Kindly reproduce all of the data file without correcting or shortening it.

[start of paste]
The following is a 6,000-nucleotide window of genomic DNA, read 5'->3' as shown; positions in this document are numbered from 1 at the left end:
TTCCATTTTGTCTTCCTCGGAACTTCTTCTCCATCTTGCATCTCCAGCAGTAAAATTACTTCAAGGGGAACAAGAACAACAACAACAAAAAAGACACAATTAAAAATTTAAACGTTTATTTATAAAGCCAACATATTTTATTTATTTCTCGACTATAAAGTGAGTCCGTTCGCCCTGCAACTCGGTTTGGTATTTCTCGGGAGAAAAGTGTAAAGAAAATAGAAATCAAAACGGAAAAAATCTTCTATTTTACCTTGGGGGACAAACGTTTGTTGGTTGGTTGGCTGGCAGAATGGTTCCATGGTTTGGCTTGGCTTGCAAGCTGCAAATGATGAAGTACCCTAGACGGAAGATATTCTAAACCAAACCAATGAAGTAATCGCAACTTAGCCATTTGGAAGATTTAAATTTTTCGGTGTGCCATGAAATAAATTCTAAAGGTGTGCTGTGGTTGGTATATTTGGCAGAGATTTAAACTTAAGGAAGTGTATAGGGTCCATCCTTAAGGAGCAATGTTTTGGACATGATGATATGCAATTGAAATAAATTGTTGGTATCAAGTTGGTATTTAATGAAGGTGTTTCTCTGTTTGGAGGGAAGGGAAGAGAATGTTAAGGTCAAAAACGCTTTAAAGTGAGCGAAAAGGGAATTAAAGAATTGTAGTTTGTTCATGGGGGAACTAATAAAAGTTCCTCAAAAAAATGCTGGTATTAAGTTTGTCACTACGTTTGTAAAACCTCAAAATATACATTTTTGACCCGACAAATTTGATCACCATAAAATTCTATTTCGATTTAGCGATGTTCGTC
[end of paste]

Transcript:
The following is a 6,000-nucleotide window of genomic DNA, read 5'->3' as shown; positions in this document are numbered from 1 at the left end:
TTCCATTTTGTCTTCCTCGGAACTTCTTCTCCATCTTGCATCTCCAGCAGTAAAATTACTTCAAGGGGAACAAGAACAACAACAACAAAAAAGACACAATTAAAAATTTAAACGTTTATTTATAAAGCCAACATATTTTATTTATTTCTCGACTATAAAGTGAGTCCGTTCGCCCTGCAACTCGGTTTGGTATTTCTCGGGAGAAAAGTGTAAAGAAAATAGAAATCAAAACGGAAAAAATCTTCTATTTTACCTTGGGGGACAAACGTTTGTTGGTTGGTTGGCTGGCAGAATGGTTCCATGGTTTGGCTTGGCTTGCAAGCTGCAAATGATGAAGTACCCTAGACGGAAGATATTCTAAACCAAACCAATGAAGTAATCGCAACTTAGCCATTTGGAAGATTTAAATTTTTCGGTGTGCCATGAAATAAATTCTAAAGGTGTGCTGTGGTTGGTATATTTGGCAGAGATTTAAACTTAAGGAAGTGTATAGGGTCCATCCTTAAGGAGCAATGTTTTGGACATGATGATATGCAATTGAAATAAATTGTTGGTATCAAGTTGGTATTTAATGAAGGTGTTTCTCTGTTTGGAGGGAAGGGAAGAGAATGTTAAGGTCAAAAACGCTTTAAAGTGAGCGAAAAGGGAATTAAAGAATTGTAGTTTGTTCATGGGGGAACTAATAAAAGTTCCTCAAAAAAATGCTGGTATTAAGTTTGTCACTACGTTTGTAAAACCTCAAAATATACATTTTTGACCCGACAAATTTGATCACCATAAAATTCTATTTCGATTTAGCGATGTTCGTC